Review: Jim Carrey Carries “Sonic The Hedgehog”

new movie fails to live up to classic video game

Alex Roos, Reporter

Paramount Animation released the first trailer for “Sonic the Hedgehog” in 2019, but the fans were disgusted by the CGI character’s creepy little eyes and horrifying human teeth. 

With Sonic’s fan base scarred by the character, Paramount had no choice but to postpone the release date and bring in a professional to redesign the creepy little nightmare. The animator tasked with fixing the hairy blue mistake was Tyson Hesse, who worked on Sonic Mania Adventures, a television program.

Not only was Hesse able to fix the mistake, but he saved the movie entirely by creating a cute, loveable hedgehog. 

The movie starts off by explaining Sonic’s backstory and why he ended up hiding on Earth. Sonic, voiced by Ben Schwartz, grew up on a planet where he could run around as fast as he wanted without having to worry about humans or any other malevolent species. This all changed when violent rabbit-looking creatures showed up at Sonic’s planet to exploit Sonic’s powers. 

Sonic was forced to leave his home and flee to Earth using his iconic rings from the game, which have teleportation powers in the movie. His mentor, an owl, stays back to close the portal, ultimately sacrificing her life to save her student. This scene almost brought me to tears which was unexpected for a children’s movie.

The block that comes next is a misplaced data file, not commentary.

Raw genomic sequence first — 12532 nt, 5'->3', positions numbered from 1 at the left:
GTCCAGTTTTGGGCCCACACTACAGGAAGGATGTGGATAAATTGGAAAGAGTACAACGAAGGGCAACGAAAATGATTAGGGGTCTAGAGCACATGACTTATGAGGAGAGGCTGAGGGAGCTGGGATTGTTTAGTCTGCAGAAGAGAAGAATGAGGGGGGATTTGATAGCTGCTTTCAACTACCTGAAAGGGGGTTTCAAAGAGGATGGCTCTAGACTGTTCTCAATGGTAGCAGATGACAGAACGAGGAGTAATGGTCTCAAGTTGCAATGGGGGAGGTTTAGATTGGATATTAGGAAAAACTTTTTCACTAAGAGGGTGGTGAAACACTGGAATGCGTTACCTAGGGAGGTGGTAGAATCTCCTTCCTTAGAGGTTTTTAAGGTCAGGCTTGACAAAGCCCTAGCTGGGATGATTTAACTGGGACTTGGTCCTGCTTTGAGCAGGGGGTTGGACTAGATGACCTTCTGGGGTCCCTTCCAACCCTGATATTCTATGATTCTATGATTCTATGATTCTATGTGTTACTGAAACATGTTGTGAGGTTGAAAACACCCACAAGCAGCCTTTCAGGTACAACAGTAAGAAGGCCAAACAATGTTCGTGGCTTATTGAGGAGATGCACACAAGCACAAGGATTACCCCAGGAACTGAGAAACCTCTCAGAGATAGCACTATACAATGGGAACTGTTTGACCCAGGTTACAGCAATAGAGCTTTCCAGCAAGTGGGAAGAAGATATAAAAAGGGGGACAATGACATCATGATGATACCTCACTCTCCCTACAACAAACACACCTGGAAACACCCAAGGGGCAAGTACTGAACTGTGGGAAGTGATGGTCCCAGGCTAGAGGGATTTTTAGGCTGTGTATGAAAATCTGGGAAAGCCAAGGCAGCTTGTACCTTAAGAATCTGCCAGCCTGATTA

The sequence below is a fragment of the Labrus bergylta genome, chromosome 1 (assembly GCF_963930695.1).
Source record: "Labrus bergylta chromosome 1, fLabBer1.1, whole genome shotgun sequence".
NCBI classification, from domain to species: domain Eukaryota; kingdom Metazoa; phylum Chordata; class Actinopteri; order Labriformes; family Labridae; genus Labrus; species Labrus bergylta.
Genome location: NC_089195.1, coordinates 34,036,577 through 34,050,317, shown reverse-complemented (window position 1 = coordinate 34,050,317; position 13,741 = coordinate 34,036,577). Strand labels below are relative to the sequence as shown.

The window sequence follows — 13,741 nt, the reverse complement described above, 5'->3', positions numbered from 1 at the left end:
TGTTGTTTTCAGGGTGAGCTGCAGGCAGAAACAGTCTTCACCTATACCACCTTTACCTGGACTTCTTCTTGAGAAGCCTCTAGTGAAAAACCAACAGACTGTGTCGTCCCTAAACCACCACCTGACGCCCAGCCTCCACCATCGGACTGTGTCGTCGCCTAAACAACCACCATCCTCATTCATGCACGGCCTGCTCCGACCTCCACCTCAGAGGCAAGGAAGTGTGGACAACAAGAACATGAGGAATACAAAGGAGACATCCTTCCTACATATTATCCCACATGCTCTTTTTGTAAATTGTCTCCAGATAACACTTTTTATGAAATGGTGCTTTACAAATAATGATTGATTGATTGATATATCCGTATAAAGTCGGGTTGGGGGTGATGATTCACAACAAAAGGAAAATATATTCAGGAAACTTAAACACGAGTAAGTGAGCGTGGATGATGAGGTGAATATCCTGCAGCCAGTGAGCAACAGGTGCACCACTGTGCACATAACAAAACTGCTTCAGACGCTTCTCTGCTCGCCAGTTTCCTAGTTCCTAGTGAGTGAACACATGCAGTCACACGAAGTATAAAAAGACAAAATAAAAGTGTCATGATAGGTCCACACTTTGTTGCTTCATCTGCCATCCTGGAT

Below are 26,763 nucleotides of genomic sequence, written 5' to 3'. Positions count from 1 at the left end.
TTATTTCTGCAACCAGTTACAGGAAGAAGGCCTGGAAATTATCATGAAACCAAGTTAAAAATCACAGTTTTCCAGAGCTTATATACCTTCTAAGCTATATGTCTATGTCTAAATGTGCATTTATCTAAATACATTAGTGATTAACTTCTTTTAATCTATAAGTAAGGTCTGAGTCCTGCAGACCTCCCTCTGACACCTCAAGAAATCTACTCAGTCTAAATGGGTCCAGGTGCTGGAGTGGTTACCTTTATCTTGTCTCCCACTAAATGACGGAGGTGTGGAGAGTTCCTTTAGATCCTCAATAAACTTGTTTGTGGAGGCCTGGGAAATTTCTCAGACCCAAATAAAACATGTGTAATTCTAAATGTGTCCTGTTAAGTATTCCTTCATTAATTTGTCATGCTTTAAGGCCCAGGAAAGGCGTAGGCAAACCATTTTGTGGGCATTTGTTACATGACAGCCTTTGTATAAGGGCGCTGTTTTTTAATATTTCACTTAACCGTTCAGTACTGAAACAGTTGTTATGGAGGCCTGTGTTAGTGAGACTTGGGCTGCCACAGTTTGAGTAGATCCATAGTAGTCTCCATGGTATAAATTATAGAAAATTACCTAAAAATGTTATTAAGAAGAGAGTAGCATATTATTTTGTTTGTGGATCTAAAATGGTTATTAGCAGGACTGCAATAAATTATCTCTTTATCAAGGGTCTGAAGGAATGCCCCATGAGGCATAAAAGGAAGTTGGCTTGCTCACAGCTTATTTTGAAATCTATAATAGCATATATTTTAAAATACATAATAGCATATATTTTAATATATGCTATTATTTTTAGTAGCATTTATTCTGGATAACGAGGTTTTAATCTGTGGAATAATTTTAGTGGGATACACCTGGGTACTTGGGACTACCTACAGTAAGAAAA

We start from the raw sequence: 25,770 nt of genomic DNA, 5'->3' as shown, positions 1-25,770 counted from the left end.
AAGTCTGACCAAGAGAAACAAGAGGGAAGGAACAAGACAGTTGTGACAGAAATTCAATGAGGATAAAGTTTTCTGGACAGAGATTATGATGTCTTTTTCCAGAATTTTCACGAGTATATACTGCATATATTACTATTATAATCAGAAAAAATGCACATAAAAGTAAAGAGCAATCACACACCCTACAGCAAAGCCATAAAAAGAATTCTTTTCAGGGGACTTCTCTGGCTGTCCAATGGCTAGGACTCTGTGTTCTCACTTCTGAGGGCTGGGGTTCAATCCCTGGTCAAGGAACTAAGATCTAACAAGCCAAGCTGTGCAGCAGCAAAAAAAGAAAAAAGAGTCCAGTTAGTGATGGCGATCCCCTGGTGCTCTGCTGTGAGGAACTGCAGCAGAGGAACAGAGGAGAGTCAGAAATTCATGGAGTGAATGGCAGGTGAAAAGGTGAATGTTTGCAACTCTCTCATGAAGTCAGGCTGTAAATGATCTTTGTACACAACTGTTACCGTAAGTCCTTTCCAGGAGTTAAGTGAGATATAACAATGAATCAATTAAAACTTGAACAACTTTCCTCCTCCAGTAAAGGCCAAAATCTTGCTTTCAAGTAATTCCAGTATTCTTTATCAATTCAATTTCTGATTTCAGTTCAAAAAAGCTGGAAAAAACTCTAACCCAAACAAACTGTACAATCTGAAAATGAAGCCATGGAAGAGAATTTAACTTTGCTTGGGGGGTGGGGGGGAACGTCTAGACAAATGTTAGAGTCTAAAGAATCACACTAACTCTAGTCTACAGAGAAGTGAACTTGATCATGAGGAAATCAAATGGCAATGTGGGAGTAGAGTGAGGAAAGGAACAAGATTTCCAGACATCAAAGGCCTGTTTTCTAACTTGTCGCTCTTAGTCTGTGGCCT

The movie is clearly focused towards children, but also has some moments that can bring older viewers into a world of nostalgia from the almost 30-year-old SEGA game. 

The movie’s plot is very straightforward. Sonic befriends a local sheriff, played by James Marsden, and the two of them partake on an adventurous road trip from Green Hills, MT to San Francisco, CA while being chased by the typical mad scientist played by Jim Carrey. 

Carrey as Dr. Robotnik brings wild and exciting energy that captures the audience’s attention. His ability to bring a manic feeling when being unleashed as Dr. Robotnik is the best part of the movie. Carrey and his curly mustache pull “Sonic the Hedgehog” together and are able to elevate the movie’s energy. 

Every other scene in the movie is rather sluggish and has a hard time creating friction and pulling the audience in as Carrey does. The movie feels like a rushed attempt to bring back relevancy to the games even with an extra year for plastic surgery on the blue monster. 

Even with a few callbacks to the game like Green Hills and the classic rings, “Sonic the Hedgehog” does not feel like enough to accurately represent the decades of memories created by passionate Sonic fans.